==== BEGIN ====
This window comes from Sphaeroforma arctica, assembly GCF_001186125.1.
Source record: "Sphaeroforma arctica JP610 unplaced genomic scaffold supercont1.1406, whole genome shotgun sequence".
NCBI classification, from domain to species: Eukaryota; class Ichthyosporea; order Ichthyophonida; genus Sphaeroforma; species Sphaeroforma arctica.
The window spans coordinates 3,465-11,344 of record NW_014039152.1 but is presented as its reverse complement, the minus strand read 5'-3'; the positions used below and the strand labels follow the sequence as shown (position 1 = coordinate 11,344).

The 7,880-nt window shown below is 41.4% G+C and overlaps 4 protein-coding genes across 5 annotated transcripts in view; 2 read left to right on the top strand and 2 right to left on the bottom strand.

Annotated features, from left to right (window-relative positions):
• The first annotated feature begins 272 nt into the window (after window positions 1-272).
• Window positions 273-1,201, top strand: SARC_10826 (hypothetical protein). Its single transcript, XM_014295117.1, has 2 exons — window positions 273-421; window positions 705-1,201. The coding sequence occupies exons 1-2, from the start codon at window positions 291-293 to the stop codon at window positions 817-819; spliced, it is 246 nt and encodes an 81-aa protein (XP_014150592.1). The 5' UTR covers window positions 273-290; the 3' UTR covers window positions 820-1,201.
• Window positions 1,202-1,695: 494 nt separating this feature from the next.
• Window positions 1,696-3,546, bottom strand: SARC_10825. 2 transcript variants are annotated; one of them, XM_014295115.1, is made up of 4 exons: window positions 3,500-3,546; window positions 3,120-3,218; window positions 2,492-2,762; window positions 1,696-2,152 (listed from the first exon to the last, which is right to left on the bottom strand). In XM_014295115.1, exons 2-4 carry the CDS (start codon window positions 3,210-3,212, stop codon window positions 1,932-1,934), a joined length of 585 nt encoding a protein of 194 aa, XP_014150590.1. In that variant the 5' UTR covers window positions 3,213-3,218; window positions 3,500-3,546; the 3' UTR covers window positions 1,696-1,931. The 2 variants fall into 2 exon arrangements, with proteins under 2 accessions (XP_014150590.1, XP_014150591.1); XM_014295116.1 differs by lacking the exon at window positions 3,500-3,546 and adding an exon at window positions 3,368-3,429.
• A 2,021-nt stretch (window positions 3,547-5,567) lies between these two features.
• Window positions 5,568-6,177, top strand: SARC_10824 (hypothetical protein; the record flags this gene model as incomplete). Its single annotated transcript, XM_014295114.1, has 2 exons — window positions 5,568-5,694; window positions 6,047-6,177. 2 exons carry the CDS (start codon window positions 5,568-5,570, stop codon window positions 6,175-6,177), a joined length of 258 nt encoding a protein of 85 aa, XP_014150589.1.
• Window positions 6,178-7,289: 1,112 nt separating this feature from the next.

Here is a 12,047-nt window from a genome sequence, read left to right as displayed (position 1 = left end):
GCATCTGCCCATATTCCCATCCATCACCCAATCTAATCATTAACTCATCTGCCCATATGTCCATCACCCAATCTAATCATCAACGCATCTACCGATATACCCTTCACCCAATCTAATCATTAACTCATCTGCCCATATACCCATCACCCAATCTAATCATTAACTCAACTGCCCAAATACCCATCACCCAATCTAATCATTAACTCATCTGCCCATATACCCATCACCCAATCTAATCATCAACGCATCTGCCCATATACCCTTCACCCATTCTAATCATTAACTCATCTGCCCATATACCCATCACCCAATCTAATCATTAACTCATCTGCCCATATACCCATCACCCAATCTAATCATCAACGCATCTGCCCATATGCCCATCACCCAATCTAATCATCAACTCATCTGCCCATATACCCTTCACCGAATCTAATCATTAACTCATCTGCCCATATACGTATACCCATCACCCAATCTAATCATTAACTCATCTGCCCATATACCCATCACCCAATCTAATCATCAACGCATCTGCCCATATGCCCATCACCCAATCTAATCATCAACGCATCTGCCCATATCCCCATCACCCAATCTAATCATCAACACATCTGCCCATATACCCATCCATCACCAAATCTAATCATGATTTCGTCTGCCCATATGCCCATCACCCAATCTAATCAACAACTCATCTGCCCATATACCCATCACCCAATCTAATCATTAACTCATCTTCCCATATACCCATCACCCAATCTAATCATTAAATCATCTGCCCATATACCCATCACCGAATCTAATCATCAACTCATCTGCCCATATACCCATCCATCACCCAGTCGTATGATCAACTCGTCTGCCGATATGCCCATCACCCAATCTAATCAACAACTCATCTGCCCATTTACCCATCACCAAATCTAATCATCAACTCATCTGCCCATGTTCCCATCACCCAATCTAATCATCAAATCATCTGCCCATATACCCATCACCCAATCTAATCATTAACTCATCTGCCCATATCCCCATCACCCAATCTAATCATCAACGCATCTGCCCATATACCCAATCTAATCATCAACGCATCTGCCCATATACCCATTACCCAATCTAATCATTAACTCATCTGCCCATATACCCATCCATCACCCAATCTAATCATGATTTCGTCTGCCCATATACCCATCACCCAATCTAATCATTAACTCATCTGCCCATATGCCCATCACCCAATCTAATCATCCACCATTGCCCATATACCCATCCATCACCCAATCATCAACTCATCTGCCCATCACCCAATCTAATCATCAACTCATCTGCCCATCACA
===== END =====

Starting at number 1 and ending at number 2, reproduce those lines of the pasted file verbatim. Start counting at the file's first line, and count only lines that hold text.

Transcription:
This window comes from Sphaeroforma arctica, assembly GCF_001186125.1.
Source record: "Sphaeroforma arctica JP610 unplaced genomic scaffold supercont1.1406, whole genome shotgun sequence".